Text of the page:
The Scientist

» research misconduct and culture

Most Recent

image: Speaking of Science

Speaking of Science

By | January 1, 2016

January 2016's selection of notable quotes

0 Comments

image: Speaking of Science 2015

Speaking of Science 2015

By | December 31, 2015

A year’s worth of noteworthy quotes

0 Comments

image: The Top 10 Retractions of 2015

The Top 10 Retractions of 2015

By | December 23, 2015

A look at this year’s most memorable retractions

2 Comments

image: ORI Names New Director

ORI Names New Director

By | December 6, 2015

Neuroscientist Kathryn Partin will lead the US Office of Research Integrity.

0 Comments

image: Week in Review: November 30–December 4

Week in Review: November 30–December 4

By | December 4, 2015

Historic meeting on human gene editing; signs of obesity found in sperm epigenome; top 10 innovations of 2015; dealing with retractions

0 Comments

image: Capsule Reviews

Capsule Reviews

By | December 1, 2015

Welcome to the Microbiome, The Paradox of Evolution, Newton's Apple, and Dawn of the Neuron.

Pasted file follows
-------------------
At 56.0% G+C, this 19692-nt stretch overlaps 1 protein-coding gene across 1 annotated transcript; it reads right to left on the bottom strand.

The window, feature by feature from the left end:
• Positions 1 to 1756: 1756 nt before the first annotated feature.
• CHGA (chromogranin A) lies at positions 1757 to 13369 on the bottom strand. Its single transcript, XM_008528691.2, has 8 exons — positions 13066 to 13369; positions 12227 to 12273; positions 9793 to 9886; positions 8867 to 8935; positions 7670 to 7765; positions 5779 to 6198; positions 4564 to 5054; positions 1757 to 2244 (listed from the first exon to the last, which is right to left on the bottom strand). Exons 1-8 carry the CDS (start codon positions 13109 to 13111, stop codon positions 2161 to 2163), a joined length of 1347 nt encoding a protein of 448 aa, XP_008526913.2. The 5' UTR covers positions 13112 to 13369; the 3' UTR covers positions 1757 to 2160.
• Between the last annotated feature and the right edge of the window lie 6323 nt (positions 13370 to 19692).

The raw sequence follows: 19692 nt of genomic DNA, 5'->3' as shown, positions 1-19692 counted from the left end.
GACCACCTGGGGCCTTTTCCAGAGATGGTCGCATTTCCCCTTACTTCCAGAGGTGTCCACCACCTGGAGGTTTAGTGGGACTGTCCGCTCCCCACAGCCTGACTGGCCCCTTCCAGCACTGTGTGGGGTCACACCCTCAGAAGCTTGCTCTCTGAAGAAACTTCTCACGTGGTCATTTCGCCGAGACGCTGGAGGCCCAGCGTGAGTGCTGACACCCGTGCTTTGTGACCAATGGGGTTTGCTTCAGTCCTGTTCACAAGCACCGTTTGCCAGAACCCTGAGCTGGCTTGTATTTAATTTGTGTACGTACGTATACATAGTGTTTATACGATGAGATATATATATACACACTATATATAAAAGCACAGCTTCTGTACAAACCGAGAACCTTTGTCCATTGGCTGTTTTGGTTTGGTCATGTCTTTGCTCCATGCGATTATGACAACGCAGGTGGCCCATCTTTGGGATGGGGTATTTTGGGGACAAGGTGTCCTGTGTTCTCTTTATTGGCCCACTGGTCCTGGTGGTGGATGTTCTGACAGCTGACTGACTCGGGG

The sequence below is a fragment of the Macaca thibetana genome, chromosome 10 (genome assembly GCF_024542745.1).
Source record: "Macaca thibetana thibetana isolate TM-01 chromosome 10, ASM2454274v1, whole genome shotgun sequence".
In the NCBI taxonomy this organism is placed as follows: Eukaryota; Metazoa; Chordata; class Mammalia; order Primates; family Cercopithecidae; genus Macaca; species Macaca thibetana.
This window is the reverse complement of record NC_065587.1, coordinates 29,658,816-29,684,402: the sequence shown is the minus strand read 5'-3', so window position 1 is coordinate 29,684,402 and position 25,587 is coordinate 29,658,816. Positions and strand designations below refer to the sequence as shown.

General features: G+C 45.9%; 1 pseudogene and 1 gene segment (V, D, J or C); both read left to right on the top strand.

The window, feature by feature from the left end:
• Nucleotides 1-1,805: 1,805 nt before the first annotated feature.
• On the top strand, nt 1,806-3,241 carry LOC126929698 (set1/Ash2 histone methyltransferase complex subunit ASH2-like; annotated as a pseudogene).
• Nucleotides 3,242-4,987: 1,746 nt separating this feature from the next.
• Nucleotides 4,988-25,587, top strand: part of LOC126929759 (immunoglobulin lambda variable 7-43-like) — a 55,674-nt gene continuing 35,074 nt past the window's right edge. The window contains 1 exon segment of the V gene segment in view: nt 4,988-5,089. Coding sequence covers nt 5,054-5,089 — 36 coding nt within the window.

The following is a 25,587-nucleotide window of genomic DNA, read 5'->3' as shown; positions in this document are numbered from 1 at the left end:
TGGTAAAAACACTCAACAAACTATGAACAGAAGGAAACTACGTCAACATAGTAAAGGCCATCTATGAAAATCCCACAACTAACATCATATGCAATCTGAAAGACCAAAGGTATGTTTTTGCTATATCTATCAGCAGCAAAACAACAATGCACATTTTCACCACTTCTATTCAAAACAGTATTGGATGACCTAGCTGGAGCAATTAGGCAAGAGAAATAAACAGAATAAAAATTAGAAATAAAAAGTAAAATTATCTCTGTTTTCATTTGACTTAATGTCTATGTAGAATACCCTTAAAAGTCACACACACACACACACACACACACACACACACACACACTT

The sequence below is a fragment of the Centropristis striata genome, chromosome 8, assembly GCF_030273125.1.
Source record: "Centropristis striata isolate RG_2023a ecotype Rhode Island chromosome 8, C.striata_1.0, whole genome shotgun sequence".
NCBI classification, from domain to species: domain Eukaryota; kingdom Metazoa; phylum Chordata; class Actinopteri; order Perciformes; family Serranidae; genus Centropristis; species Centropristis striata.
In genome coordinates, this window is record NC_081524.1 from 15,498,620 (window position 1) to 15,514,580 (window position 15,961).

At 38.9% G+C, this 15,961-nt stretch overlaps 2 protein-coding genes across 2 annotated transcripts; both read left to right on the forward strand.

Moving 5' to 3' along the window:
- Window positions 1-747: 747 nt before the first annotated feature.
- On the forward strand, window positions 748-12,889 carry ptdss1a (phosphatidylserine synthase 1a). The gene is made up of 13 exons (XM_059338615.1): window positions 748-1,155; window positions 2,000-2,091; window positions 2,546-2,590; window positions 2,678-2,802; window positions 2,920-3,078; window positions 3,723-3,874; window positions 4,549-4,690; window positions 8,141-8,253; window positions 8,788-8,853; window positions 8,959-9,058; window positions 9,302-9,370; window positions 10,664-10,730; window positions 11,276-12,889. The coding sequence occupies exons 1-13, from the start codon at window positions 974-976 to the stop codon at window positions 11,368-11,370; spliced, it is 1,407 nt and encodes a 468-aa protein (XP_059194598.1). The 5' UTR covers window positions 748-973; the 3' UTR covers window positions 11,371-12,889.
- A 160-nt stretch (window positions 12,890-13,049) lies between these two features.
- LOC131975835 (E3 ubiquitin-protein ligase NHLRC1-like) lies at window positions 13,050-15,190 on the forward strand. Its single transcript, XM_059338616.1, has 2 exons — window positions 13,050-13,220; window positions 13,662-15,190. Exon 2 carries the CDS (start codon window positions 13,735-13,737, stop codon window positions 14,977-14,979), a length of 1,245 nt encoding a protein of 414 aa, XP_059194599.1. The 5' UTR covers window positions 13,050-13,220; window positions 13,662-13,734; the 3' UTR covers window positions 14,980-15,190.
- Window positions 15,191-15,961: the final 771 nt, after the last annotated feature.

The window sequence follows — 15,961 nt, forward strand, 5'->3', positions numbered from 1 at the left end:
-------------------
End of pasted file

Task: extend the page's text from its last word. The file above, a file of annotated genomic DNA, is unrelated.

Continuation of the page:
0 Comments

image: Scientific Misconduct: Red Flags

Scientific Misconduct: Red Flags

By | December 1, 2015

Warning signs that scandal might be brewing in your lab  

5 Comments

image: Self Correction

Self Correction

By | December 1, 2015

What to do when you realize your publication is fatally flawed

0 Comments

image: Agar Shortage Limits Lab Supplies

Agar Shortage Limits Lab Supplies

By | November 24, 2015

One large provider says the shortfall should clear up by early 2016.

1 Comment

image: Following the Funding

Following the Funding

By | November 4, 2015

Researchers use network theory to estimate the importance of relationships among researchers and institutions in attracting grant money.

0 Comments

Popular Now

  1. Monsanto Buys Rights to CRISPR
    The Nutshell Monsanto Buys Rights to CRISPR

    The US agribusiness secures a global, nonexclusive licensing agreement from the Broad Institute to use the gene-editing technology for agricultural applications.

  2. Does Productivity Diminish Research Quality?
  3. How Plants Evolved Different Ways to Make Caffeine
  4. ESP on Trial
    Foundations ESP on Trial

    In the 1930s, parapsychologist Joseph Banks Rhine aimed to use scientific methods to confirm the existence of extrasensory perception, but faced criticisms of dubious analyses and irreproducible results.

RayBiotech